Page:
Only 5% want to be in the office full-time, new research shows
Flexible and remote-working are “top priorities” for legal professionals working in the public sector, new research has shown.
Just over two-thirds (67%) of public sector legal staff want to work at least three days from home, compared to only 5% who want to be in the office full-time.
These were some of the findings from a survey carried out by recruitment firm Sellick Partnership.
Some 28% of the 172 solicitors and legal executives surveyed said they want to work at least three days from home in their next role, 19% said the same for at least four days, and one fifth (20%) responded saying they want to work fully-remote. By contrast, just 5% want to work in the office for five days a week.
Meanwhile, just over three-quarters (76%) of survey respondents chose ‘enhanced flexi-time’ that would allow them to control their own working hours as a perk that would appeal when looking for a new role. This was, however, outranked by salary, which was the top motivator when looking for a new role, ahead of flexible hours, remote working and career progression options, according to the survey.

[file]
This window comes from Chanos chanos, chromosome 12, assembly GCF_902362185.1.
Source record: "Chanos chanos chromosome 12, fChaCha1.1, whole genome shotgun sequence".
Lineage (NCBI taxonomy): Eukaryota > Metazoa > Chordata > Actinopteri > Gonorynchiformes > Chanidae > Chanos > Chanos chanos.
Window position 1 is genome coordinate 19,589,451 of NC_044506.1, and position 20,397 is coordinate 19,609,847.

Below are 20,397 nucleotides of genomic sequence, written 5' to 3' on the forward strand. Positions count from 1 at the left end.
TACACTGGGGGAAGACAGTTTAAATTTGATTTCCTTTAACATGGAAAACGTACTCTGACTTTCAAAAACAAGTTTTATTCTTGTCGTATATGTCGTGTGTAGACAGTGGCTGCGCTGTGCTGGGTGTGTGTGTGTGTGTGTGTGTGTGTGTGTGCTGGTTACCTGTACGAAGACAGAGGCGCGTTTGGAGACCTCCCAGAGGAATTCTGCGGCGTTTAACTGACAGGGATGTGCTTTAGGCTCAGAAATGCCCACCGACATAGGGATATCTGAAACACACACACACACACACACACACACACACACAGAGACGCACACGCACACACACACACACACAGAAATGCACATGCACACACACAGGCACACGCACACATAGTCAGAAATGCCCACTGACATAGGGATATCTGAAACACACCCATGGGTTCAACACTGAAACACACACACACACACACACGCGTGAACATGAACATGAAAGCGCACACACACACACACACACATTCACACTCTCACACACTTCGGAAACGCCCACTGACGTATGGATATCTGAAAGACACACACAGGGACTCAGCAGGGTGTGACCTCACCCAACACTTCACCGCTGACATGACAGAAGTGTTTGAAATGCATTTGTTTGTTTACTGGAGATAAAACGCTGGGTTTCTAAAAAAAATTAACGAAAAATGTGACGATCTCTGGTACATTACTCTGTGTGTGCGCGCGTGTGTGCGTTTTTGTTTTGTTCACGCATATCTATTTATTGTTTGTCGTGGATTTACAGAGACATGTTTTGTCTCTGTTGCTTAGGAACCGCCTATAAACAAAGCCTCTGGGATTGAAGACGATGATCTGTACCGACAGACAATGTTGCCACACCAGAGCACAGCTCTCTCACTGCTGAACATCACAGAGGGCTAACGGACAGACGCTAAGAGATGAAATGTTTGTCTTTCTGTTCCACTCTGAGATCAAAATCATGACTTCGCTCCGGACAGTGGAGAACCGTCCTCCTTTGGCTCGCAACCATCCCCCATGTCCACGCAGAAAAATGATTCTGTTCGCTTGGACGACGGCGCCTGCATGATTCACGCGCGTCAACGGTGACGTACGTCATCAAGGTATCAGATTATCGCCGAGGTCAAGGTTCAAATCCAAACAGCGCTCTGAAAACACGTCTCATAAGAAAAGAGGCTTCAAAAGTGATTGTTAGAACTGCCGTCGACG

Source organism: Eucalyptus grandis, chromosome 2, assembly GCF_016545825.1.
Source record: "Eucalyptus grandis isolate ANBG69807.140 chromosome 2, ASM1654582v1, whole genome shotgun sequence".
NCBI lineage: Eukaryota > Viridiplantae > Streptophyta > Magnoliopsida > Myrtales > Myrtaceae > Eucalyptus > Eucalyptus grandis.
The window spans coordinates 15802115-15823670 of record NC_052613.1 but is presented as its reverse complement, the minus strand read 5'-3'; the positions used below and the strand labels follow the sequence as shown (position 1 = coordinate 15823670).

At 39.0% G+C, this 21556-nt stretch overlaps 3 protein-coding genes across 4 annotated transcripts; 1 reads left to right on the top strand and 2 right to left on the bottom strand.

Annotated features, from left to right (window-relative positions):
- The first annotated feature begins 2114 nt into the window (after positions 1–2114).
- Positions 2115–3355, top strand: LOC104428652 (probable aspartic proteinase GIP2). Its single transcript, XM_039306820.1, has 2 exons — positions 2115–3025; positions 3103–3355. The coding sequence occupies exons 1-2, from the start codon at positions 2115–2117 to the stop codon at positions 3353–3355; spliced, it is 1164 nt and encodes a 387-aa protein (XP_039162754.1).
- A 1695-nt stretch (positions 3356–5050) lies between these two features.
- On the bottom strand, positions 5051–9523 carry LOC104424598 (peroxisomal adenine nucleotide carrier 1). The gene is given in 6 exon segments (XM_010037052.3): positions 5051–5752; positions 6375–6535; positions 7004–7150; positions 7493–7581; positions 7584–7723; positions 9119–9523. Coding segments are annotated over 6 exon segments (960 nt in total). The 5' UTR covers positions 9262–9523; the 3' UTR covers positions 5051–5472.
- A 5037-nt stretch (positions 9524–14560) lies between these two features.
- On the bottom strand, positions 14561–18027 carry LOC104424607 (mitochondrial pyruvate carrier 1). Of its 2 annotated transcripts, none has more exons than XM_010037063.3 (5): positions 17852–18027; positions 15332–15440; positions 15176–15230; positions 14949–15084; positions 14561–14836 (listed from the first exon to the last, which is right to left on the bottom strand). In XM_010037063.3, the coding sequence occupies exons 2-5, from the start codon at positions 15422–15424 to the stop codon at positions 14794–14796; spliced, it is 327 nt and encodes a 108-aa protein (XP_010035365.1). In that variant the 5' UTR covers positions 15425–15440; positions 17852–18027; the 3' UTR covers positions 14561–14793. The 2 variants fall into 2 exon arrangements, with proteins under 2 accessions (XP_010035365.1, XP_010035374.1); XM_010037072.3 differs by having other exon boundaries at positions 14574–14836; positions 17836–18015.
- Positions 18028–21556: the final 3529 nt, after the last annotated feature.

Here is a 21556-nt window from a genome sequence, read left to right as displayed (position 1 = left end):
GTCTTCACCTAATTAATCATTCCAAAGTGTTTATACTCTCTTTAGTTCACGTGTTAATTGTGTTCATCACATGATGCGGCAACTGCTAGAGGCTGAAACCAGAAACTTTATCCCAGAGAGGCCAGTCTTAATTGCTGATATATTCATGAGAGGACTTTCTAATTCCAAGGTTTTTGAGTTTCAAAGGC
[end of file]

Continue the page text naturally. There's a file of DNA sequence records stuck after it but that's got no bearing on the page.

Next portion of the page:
Commenting on the findings, Sara Robinson, principal consultant for public sector legal recruitment at Sellick Partnership, told Legal Cheek: “The coronavirus pandemic has changed the way in which everyone works, and I think it has created a level of trust between employers and employees that maybe wasn’t there pre-pandemic. There is now a huge reliance and desire to work from home and in a flexible manner.”
Continuing, Robinson said:
“Employers in the legal sector need to consider this, not only when trying to attract new talent but maintaining their current workforce. The working world has changed, and public sector legal teams need to ensure that they can change with it!”
Several law firms in the commercially-driven private sector have outlined their remote-working policies in recent months.
City law firm Stephenson Harwood recently made national headlines by stating it will cut salaries by 20% should lawyers and staff choose to work from home permanently. A subsequent Legal Cheek poll revealed that 88% of our readers wouldn’t be prepared to take up such an option — even if it meant no more costly London living and early morning commute.
RPC, meanwhile, has told all of its lawyers (including trainees) and staff that they can choose to work where they want. It’s one of the more lenient policies in the City as most other firms have imposed a minimum number of days staff must attend the office each week.